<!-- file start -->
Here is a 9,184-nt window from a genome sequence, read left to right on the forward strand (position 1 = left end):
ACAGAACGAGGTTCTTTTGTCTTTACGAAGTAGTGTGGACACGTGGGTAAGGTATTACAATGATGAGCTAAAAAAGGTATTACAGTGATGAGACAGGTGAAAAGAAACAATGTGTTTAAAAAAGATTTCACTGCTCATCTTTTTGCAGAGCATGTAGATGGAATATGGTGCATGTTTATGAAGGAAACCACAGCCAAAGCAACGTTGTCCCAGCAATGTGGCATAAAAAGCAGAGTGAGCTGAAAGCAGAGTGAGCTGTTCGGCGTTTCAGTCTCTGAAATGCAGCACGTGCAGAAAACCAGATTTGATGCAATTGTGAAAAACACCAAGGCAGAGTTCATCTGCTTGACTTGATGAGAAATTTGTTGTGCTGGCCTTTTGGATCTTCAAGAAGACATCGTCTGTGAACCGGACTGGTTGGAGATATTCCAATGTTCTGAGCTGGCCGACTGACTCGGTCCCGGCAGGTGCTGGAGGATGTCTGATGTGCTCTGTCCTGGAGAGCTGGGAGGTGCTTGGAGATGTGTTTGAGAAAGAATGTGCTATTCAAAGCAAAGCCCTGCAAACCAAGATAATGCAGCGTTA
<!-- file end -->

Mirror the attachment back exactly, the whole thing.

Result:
Here is a 9,184-nt window from a genome sequence, read left to right on the forward strand (position 1 = left end):
ACAGAACGAGGTTCTTTTGTCTTTACGAAGTAGTGTGGACACGTGGGTAAGGTATTACAATGATGAGCTAAAAAAGGTATTACAGTGATGAGACAGGTGAAAAGAAACAATGTGTTTAAAAAAGATTTCACTGCTCATCTTTTTGCAGAGCATGTAGATGGAATATGGTGCATGTTTATGAAGGAAACCACAGCCAAAGCAACGTTGTCCCAGCAATGTGGCATAAAAAGCAGAGTGAGCTGAAAGCAGAGTGAGCTGTTCGGCGTTTCAGTCTCTGAAATGCAGCACGTGCAGAAAACCAGATTTGATGCAATTGTGAAAAACACCAAGGCAGAGTTCATCTGCTTGACTTGATGAGAAATTTGTTGTGCTGGCCTTTTGGATCTTCAAGAAGACATCGTCTGTGAACCGGACTGGTTGGAGATATTCCAATGTTCTGAGCTGGCCGACTGACTCGGTCCCGGCAGGTGCTGGAGGATGTCTGATGTGCTCTGTCCTGGAGAGCTGGGAGGTGCTTGGAGATGTGTTTGAGAAAGAATGTGCTATTCAAAGCAAAGCCCTGCAAACCAAGATAATGCAGCGTTA